2.5 Minute Ride by Lisa Kron. Theatre Horizon, Norristown PA.
Buyer and Cellar by Jonathan Tollins. 1812 Productions, Philadelphia PA.
Two one-person plays light up the Philadelphia theater scene in the autumn of 2017.
2.5 Minute Ride is an autobiographical drama by Lisa Kron, best known as the playwright and lyricist of the musical Fun Home. Read that review here. Buyer and Cellar is a satirical comedy by Jonathan Tollins, author of Twilight of the Golds.
Both of them feature outstanding acting, by Leah Walton in the Kron piece and Dito van Reigersberg in the Tollins play.
Kron wrote 2.5 Minute Ride in 1998 as a performance vehicle for herself. She relates the story of her father, an aging Holocaust survivor with whom she travels back to Germany and Poland, interspersed with tales of growing up Jewish in America’s Midwest. Bear in mind that her father is not the father in Fun Home who committed suicide; that was the story of Alison Bechdel’s family, not of Kron’s.
Walton is disarmingly casual as she purports to show us slides of family photos. She points to an empty frame and all you see are flashing rectangles of light (as designed by Alyssandra Docherty) and gentle clicks from a projector (by Larry Fowler.) She is giving an informal lecture about how she’s preparing a video biography of her dad. Walton is especially winning as she frequently pauses and acknowledges the reactions of her audience.
Her story flits back and forth, freely associating in time and place. She tells varied stories about life as a Jew in Lansing Michigan (“People say ‘Merry Christmas’ and you tell them you’re Jewish and they say, ‘Well okay, you have a Merry Christmas’ as if you’re also Christian”) and of her family’s annual treks to an Ohio amusement park where her father enjoys a 2.5 minute roller coaster ride that terrifies her.
She and her dad travel to Auschwitz, where his parents were murdered, and she’s filled with conflicting emotions. What if she doesn’t feel anything, how to react if her father cries, should they pay an admission charge if there is one, should she buy anything at the gift shop? Her detailed descriptions of Auschwitz and neighboring Birkenau are spot on. (My family and I shared that experience.) Most haunting is her father’s job as a U.S. Army interrogator at the end of the war. As he judges the German person he is questioning, he feels doubts about guilt.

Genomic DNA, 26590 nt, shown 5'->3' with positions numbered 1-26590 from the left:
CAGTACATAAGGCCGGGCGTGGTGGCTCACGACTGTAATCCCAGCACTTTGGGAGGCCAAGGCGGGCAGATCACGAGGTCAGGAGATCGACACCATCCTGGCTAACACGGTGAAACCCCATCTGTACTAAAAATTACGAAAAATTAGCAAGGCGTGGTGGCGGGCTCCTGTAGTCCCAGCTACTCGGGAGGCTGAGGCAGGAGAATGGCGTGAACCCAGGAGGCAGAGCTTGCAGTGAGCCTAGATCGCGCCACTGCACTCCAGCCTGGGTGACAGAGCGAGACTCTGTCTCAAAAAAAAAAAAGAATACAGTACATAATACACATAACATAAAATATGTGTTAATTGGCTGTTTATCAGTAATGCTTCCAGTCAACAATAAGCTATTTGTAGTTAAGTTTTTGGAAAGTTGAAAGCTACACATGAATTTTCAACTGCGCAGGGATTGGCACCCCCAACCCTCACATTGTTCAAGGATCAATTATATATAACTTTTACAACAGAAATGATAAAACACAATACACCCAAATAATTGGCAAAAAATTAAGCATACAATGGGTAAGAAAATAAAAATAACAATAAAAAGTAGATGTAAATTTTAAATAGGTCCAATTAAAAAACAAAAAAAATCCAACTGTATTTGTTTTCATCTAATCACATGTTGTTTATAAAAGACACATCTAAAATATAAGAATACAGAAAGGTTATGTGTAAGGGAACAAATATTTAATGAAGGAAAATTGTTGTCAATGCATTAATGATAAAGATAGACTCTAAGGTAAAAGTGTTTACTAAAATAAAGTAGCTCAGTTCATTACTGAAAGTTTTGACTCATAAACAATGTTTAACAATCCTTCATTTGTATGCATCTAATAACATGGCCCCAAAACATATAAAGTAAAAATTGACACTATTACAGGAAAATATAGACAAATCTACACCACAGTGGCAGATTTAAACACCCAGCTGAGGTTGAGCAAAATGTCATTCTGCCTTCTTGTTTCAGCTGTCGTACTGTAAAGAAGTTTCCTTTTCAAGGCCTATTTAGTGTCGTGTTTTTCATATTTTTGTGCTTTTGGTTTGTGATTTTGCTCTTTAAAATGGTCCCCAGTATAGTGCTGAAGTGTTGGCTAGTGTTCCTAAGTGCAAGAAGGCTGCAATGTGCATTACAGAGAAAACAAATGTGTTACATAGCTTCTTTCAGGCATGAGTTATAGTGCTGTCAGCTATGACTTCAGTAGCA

The play is a bit overlong and even my wife, who grew up Jewish in the Midwest, found the Ohio and Michigan scenes to grow tiresome. Nor does Kron sufficiently tie the Midwest stories to the European ones. Still, we are entranced by her portrait of her father, her devotion to him, and her coming to grips with her heritage. Elaina Di Monaco’s direction captures the emotional power of Kron’s play.
In Buyer and Cellar we also meet a group of people by proxy, through the eyes of the solo performer. He is Dito van Reigersberg, a talented actor whom we’ve enjoyed in serious roles, including Shakespeare, and who also is known for his drag queen fictional chanteuse “Martha Graham Cracker.” He plays Alex, an unemployed actor who is hired to manage the stores in Barbra Streisand’s private shopping mall in the basement of her Malibu estate. It’s a real place, described in Streisand’s real book, My Passion for Design, but the rest of this story is fiction.
His boyfriend Barry, a struggling screenwriter, becomes jealous of Alex’s infatuation with Barbra, and he, through Alex’s telling, spouts harsh criticisms of the star. “Yes, her father died and that’s terrible, and yes, she lived in a cramped apartment and her stepfather never liked her, but she was famous and had the world at her feet by the time she was 19. At what point is that not enough for her?”
This play is not a glorification of everything Barbra but, rather, a deconstruction of her persona and her career. It reminds me of a Seth Rudetsky lecture where he comments on every detail of songs or shows. Dito charms us with his warmth as he imagines a personal relationship with the star. When he quotes her, he suggests her voice but never attempts a real imitation.
An unexpected pleasure is the character’s self-awareness (“This is a work of fiction. You know that, right?”) and his realization that his fantasy is foolish. The play is light comedy but it turns poignant when Alex asks his imagined Streisand what she’d desire most and she replies, “I’d be pretty and everyone would know it and I’d think so, too.” And the play turns dark when Alex compulsively picks a fight with Streisand which causes the imaginary her to fire him.
The set by Christopher Haig is plain: a single chair, a cart holding liquor bottles, and a record player. Dan O’Neil’s direction is equally simple. Thus all the burden is on Reigersberg, and his charm makes the play worthwhile.
In closing, I’d like to introduce you to Kron’s gentle humor, and prove that her writing goes far beyond depression and suicide. Please check out this brief excerpt from her short story The Lost Diaries of Queen Esther:
“These are journal entries from the actual diaries of Queen Esther. They have only recently been made available by biblical scholars so if you haven’t heard about them that’s possibly why. They were unearthed about two and a half years ago in a storage locker in Babylon (Long Island), which seems a little odd, I know. This first entry seems to have been written in the Royal Harem. Well, anyway, it’s written on Royal Harem stationery. It’s dated September, 478 BCE, which is kind of interesting that they used BCE at that time but, whatever….”
Below, Von Reigersberg in Buyer and Cellar, photo by Mark Garvin: